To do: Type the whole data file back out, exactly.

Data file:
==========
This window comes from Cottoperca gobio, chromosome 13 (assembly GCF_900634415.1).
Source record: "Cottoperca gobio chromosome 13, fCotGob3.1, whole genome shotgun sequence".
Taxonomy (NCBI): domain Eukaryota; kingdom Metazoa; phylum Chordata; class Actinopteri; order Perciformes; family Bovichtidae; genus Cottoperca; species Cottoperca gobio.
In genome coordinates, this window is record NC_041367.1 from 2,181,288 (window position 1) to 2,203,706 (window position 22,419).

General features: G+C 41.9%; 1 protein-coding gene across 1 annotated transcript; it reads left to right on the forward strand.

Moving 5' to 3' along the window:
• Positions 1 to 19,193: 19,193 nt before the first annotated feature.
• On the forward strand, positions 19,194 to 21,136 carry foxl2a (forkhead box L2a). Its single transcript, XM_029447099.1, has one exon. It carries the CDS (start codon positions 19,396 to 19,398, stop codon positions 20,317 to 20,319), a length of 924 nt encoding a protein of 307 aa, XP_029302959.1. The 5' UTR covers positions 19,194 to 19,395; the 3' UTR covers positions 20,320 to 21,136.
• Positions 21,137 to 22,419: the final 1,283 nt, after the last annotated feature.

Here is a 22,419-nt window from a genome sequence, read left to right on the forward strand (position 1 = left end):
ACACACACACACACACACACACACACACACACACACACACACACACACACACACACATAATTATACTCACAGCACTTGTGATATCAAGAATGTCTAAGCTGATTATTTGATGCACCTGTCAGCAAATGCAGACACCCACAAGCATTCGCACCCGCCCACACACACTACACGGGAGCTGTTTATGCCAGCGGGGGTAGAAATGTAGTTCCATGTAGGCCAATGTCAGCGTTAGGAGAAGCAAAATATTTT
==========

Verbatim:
This window comes from Cottoperca gobio, chromosome 13 (assembly GCF_900634415.1).
Source record: "Cottoperca gobio chromosome 13, fCotGob3.1, whole genome shotgun sequence".
Taxonomy (NCBI): domain Eukaryota; kingdom Metazoa; phylum Chordata; class Actinopteri; order Perciformes; family Bovichtidae; genus Cottoperca; species Cottoperca gobio.
In genome coordinates, this window is record NC_041367.1 from 2,181,288 (window position 1) to 2,203,706 (window position 22,419).

General features: G+C 41.9%; 1 protein-coding gene across 1 annotated transcript; it reads left to right on the forward strand.

Moving 5' to 3' along the window:
• Positions 1 to 19,193: 19,193 nt before the first annotated feature.
• On the forward strand, positions 19,194 to 21,136 carry foxl2a (forkhead box L2a). Its single transcript, XM_029447099.1, has one exon. It carries the CDS (start codon positions 19,396 to 19,398, stop codon positions 20,317 to 20,319), a length of 924 nt encoding a protein of 307 aa, XP_029302959.1. The 5' UTR covers positions 19,194 to 19,395; the 3' UTR covers positions 20,320 to 21,136.
• Positions 21,137 to 22,419: the final 1,283 nt, after the last annotated feature.

Here is a 22,419-nt window from a genome sequence, read left to right on the forward strand (position 1 = left end):
ACACACACACACACACACACACACACACACACACACACACACACACACACACACACATAATTATACTCACAGCACTTGTGATATCAAGAATGTCTAAGCTGATTATTTGATGCACCTGTCAGCAAATGCAGACACCCACAAGCATTCGCACCCGCCCACACACACTACACGGGAGCTGTTTATGCCAGCGGGGGTAGAAATGTAGTTCCATGTAGGCCAATGTCAGCGTTAGGAGAAGCAAAATATTTT